We ask the Customer with the allergy (or someone speaking on the Customer’s behalf) to check in at the departure gate one hour prior to departure and speak with the Customer Service Agent (CSA) regarding the Customer’s allergy. Please allow enough time to park, check luggage and/or receive your boarding pass, and to pass through the security checkpoint. Our CSA will provide the Customer with a Peanut Dust Allergy Document and ask him/her to present the document to the Flight Attendant upon boarding. If the Customer has a connection, the CSA will provide the Customer with two documents, one of which should be retained to present to the Flight Attendant on the connecting flight.

Our CSA will advise the Operations (Boarding) Agent so that service of packaged peanuts can be suspended for that flight. Our Operations Agent will notify the Provisioning and/or Ramp Supervisor to stock the aircraft with a sufficient supply of pretzels or alternate snacks. The Operations Agent will also notify the Flight Attendants of the Customer’s final destination and advise them that we cannot serve packaged peanuts until the Customer deplanes.

As some of our other snack items may contain peanut particles, peanut oil, or have been packaged in a peanut facility, Customers who have allergic reactions to eating/ingesting peanuts should read the ingredients on any packaged snack before consumption. Of course, all Customers are welcome to bring their own snacks with them.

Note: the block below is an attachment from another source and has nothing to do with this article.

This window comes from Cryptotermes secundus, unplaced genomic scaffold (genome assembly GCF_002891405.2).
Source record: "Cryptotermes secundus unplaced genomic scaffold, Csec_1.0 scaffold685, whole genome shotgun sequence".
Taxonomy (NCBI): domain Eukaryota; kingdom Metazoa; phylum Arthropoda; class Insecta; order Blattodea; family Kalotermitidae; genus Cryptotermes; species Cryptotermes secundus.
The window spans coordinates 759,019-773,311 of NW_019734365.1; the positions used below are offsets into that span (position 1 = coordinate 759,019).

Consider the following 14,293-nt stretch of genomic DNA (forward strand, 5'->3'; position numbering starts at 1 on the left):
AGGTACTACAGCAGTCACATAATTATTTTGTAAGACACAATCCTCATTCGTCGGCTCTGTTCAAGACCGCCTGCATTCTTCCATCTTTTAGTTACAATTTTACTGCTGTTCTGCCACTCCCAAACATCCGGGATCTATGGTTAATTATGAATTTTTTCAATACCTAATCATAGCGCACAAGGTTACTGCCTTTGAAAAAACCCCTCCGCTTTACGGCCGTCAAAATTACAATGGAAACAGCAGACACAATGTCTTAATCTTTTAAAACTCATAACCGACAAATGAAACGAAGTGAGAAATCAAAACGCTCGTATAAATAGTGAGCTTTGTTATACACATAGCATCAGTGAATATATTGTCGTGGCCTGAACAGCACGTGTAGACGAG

Southwest cannot prevent other Customers from bringing peanuts or products containing peanuts onboard our flights. In addition, Southwest cannot give assurances that remnants of peanuts and/or peanut dust/oil will not remain on the aircraft floor, seats, or tray tables from the flights earlier in the aircraft’s routing.

In addition, Southwest Airlines cannot guarantee that a flight will be free of other allergens such as perfumes, lotions, cleaning solutions, etc.

The publishers of the book Go Lean…Caribbean wants to forge change in the Caribbean; we want to change the attitudes for an entire community, country and region. As depicted in the foregoing article, but on a larger scale, we want to ensure that one peanut allergy sufferer can be assured of best efforts to not deprive them of life and health. But this quest is more than just peanuts; it is the attitudes of the people. We need majority populations to sacrifice, however small or large, to allow minority populations every opportunity to participate fully in society.

Besides, how much of a sacrifice is it truly to forego peanuts … for a short period. There are other alternative snacks. This is the full definition of a reasonable accommodation.

The “peanut” is this case is truly a metaphor. The seriousness of the allergy – life-and-death – is representative of the seriousness for the rights of minorities in a community. But at the same time, peanut allergies have increased in western societies. Why? See VIDEO in the Appendix below.  So for peanuts and other aspects of societal life, what may only be an inconvenience for the majority may actually be “life-and-death” for the affected minority. This is why the requirements for someone’s quality of life, should never be subject to a popularity contest. This is the Greater Good.